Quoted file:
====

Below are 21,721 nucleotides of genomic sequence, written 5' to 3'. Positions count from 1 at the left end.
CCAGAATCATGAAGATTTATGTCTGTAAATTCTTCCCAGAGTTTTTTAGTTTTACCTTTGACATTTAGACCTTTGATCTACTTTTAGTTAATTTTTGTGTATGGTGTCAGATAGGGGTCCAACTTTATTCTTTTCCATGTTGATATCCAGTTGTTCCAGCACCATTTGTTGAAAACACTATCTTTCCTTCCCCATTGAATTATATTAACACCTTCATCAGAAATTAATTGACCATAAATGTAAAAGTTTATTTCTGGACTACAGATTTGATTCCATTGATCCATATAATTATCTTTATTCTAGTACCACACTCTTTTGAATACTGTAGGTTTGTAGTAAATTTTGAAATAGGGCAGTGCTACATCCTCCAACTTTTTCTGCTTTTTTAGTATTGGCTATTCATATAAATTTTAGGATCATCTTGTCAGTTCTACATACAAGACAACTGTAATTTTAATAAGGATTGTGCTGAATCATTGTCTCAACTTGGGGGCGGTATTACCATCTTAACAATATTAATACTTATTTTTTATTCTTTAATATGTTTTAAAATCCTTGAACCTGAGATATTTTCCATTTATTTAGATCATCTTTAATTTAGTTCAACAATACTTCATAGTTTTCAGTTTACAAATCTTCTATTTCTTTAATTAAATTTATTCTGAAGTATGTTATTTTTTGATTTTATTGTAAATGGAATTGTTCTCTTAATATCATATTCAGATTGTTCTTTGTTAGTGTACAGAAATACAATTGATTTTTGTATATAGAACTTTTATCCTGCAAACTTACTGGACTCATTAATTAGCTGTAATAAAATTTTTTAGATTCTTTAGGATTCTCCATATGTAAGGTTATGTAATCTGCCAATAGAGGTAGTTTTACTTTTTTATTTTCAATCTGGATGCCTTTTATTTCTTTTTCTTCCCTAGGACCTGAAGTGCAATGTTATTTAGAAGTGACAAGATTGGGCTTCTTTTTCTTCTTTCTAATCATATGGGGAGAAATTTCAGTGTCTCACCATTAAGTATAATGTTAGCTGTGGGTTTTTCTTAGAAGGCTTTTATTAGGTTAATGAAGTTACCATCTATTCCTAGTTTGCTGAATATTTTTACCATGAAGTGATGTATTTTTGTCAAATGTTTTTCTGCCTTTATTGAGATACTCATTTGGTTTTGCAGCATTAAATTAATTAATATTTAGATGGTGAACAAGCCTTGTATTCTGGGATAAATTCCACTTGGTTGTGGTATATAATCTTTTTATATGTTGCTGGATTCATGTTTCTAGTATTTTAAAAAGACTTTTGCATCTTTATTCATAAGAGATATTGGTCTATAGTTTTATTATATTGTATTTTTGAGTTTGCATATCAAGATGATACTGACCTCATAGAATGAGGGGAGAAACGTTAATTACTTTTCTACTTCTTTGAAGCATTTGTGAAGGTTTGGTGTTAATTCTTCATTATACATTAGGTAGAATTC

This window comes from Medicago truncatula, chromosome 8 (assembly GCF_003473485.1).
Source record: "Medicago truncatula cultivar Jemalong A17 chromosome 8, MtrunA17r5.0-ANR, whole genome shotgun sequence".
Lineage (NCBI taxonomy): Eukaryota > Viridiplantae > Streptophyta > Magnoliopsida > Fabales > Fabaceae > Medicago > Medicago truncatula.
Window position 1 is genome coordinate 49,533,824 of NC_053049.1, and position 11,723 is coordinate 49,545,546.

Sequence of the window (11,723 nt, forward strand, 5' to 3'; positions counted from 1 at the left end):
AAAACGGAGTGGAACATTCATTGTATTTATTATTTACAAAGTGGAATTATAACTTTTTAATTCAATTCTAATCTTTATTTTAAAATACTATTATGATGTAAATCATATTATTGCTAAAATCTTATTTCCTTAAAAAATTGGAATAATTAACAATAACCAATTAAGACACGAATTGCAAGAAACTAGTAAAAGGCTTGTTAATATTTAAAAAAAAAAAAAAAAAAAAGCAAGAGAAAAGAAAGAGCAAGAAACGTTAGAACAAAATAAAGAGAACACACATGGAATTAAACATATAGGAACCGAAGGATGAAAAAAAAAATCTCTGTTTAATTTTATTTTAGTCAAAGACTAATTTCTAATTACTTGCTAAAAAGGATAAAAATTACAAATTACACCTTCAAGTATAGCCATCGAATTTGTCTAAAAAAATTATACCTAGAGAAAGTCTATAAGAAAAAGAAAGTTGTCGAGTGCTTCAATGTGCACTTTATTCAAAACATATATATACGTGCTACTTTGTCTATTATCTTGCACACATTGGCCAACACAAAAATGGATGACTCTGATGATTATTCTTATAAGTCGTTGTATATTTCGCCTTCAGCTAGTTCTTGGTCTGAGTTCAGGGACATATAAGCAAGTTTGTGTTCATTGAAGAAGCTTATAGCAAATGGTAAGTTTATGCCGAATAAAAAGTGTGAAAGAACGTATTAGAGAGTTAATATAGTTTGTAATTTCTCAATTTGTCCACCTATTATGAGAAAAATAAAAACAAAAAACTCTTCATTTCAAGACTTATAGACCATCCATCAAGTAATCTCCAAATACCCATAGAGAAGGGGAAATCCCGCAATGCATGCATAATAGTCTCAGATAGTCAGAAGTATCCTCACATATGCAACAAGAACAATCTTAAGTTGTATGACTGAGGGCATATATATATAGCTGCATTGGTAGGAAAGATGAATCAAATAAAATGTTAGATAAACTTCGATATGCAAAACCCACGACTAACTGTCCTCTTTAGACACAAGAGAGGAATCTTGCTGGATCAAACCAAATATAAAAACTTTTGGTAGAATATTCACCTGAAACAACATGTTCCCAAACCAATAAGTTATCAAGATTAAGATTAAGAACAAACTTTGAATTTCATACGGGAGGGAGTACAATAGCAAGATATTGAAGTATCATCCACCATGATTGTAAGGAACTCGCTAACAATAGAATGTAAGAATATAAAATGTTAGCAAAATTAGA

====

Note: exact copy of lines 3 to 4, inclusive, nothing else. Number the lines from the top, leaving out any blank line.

This window comes from Medicago truncatula, chromosome 8 (assembly GCF_003473485.1).
Source record: "Medicago truncatula cultivar Jemalong A17 chromosome 8, MtrunA17r5.0-ANR, whole genome shotgun sequence".